The idea for the Lady Franklin Bay Expedition arose in 1875 when a member of the Austrian navy proposed a joint international effort to gather scientific data from the Arctic, then thought to be the key to understanding global weather. The plan eventually grew to include 14 weather stations that would ring the Arctic, gathering data that would allow the world’s meteorological agencies to build new theories to predict the weather.
In 1881, Congress agreed to fund two weather stations in the north: one at Point Barrow, Alaska and another on the shores of Lady Franklin Bay in Northern Canada, about 500 miles from the North Pole. Later that year the Lady Franklin Bay Expedition, led by Lieutenant Adolphus W. Greely, set off from St. John’s, Newfoundland, aboard the ship Proteus. On August 11th, the ship and crew reached Ellesmere Island at the entrance to the bay. Here the expedition established Fort Conger as their base. The Proteus departed Lady Franklin Bay on August 26th. Nearly three-and-a-half years would pass before anyone saw Greely or any of his 24 men again.
Greely’s mission was to record the weather, collect specimens, and attempt to set a record for the closest approach to the North Pole. The men expected to stay in the Arctic for several years, and relied on the return of their supply ships in 1882 and 1883.
On May 12, 1882, three members of the expedition, Lt. James Lockwood, Sgt. David Brainard, and an Inuit dogsled driver Frederick Christiansen; broke the previously held British record for closest approach to the pole, reaching a spot approximately 400 nautical miles from the pole (83°24′N 40°46′W83).
On July 8, 1882, the resupply ship Neptune left St. John’s and headed toward Greely and his men. Unfortunately, the summer of 1881 had been unusually warm, and the ice unusually thin when Greely and his men were dropped off, giving the members of the expedition a false sense of the difficulties involved in the resupply mission. This time the ice was heavier, and blocked the Neptune’s progress. The resupply crew had to leave their supplies at Cape Sabine, over a hundred miles south of Greely’s location.
By August, as the short Arctic summer came to an end, Greely and his men realized that the resupply ship was not coming. They would have to wait out another winter with nothing more than the supplies at hand and what they could hunt for locally.
The 1883 attempt at resupply faired even worse. On June 28, 1883, the Proteus, left St. John’s under the command of Lt. Ernest Garlington. The Proteus also failed to reach Greely, and on July 22nd was caught and crushed by the ice. She sank with most of the provisions still on board. Garlington and his crew abandoned ship and survived in small boats for forty days until they were rescued.
Without resupply Greely needed to make a decision. The contingency plan for the expedition called for the relief vessels to deposit supplies at Cape Sabine if they could not reach Greely. Greely could head south in search of supplies that might not be there, or remain at Fort Conger where there were seals to hunt for food. He had to weigh the fact that any subsequent relief expeditions would look for him at Cape Sabine, and that no relief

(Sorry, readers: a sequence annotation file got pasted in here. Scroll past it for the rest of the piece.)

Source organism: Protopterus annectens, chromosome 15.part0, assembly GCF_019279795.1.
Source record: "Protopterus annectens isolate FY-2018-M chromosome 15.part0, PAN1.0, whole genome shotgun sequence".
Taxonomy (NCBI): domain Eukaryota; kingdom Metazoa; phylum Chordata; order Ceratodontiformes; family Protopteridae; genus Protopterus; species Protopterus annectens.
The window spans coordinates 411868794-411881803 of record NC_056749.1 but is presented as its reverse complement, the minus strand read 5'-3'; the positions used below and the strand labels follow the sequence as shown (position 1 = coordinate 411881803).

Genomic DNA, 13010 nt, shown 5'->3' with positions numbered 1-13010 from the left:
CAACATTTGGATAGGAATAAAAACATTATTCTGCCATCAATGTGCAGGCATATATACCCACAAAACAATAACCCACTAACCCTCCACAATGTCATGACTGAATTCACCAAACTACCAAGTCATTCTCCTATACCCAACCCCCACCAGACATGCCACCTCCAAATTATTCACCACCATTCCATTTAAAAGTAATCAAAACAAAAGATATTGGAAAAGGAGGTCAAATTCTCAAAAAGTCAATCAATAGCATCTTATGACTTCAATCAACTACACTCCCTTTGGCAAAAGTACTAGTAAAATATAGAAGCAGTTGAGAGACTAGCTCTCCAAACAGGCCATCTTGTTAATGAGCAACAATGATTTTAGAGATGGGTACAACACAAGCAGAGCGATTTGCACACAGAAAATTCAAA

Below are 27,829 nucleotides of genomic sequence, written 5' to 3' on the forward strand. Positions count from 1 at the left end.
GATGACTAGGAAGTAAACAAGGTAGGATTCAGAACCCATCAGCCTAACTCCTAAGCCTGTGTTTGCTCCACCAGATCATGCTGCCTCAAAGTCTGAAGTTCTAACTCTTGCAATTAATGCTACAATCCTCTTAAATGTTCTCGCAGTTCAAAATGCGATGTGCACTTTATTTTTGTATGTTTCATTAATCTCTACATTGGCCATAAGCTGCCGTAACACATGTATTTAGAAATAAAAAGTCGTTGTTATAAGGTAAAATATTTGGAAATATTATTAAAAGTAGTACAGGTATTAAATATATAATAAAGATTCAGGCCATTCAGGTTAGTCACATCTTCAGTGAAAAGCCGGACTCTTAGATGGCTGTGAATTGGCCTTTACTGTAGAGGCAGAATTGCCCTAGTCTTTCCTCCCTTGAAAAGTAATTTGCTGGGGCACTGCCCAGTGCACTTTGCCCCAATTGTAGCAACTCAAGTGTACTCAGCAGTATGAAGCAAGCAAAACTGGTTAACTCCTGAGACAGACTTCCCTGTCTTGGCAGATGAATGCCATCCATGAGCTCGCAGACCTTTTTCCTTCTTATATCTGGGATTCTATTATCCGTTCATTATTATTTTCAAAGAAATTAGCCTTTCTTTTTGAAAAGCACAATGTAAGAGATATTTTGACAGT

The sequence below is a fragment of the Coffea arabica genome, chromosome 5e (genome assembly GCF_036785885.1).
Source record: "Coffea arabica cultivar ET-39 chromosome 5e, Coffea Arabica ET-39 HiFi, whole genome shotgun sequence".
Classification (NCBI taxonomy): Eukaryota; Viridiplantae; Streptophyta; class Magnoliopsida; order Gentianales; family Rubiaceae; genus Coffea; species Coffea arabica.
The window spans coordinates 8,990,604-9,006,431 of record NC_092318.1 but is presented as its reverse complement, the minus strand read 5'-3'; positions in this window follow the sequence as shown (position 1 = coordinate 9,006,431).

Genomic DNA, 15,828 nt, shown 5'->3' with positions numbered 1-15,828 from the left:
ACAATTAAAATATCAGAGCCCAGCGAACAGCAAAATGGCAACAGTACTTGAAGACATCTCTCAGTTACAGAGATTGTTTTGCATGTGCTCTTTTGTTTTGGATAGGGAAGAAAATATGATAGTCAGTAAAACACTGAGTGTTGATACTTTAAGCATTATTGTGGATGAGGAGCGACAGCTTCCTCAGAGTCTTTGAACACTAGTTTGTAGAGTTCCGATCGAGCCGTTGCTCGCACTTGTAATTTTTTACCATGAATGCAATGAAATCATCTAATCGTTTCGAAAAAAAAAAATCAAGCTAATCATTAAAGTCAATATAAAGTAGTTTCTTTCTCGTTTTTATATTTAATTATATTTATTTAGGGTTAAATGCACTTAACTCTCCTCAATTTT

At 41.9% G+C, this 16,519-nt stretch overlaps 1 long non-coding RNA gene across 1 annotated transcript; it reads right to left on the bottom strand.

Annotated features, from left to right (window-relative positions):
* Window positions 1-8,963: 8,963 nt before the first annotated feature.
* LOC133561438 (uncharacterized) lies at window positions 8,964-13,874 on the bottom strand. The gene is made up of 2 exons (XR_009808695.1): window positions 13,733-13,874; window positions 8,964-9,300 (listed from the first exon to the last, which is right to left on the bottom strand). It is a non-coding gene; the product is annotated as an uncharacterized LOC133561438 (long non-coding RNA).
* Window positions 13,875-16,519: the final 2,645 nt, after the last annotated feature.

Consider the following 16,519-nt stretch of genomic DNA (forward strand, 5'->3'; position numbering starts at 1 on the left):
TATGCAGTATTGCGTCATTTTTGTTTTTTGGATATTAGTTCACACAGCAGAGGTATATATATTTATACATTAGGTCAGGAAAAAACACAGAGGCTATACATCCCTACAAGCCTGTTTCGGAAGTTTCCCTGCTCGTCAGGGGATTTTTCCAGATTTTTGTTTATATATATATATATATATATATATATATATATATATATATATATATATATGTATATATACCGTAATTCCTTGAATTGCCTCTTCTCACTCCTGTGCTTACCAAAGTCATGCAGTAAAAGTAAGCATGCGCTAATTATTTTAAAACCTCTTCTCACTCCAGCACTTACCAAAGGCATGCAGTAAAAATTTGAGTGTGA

vessels might ever reach him at Fort Conger. Greely decided to head south.
The expedition set out in their small boats, but soon became trapped in the ice and had to transfer to an ice floe. At the mercy of the wind and tides, they eventually came ashore, after 51 days afloat, at Eskimo point, and made their way to Cape Sabine, arriving in early October. Expecting a grand cache, they found only a few weeks of food and a note from Lt. Garlington detailing the sinking of the Proteus. Realizing that these meager supplies would have to last 25 men until spring, Greely drastically reduced the men’s daily ration.
By October the men were desperately hungry, and by January 1884 they were suffering from scurvy. The first man died on January 18th. In the following months the men would resort to eating candle wax, shoe leather, bird droppings, and the tiny shrimp they managed to net, but they never had enough, and men continued to die. After Private Charles Henry was caught stealing food three times, Greely issued a written order that the next man caught stealing would be shot. Henry ignored the warning and was shot the next day.
Meanwhile, Henrietta Greely continued to press the government to mount another rescue attempt, lobbying government officials and taking her story to the press. The government finally authorized another attempt in April 1884. On June 22nd, the ships of the relief expedition found the seven survivors, one of whom died shortly after the ships arrived, leaving only six.
Greely was dogged by sensational reports of murder and cannibalism. He was criticized for the decision to leave Fort Conger, his management of the expedition during the movement south, and for the decision to execute Henry when other members of the expedition had also stolen food. In time, however, Greely won praise for his leadership and discipline during the months of starvation at Cape Sabine. Moreover the data gathered by the expedition continue to be of considerable scientific value to scientists studying global warming. Greely’s subsequent career and the honors he received later in life are a testament to his abilities and accomplishments.
Guttridge, Leonard F. Ghosts of Cape Sabine: The Harrowing True Story of the Greely Expedition. Putnam: New York, 2000.
Jampoler, Andrew C.A. “Disaster at Lady Franklin Bay.” Naval History Magazine 24 (August 2010) no. 4. Available on U.S. Naval Institute website: http://www.usni.org/magazines/navalhistory/2010-08/disaster-lady-franklin-bay.
“The Greely Expedition.” PBS: The American Experience. Accessed August 4, 2011. http://www.pbs.org/wgbh/americanexperience/features/timeline/greely/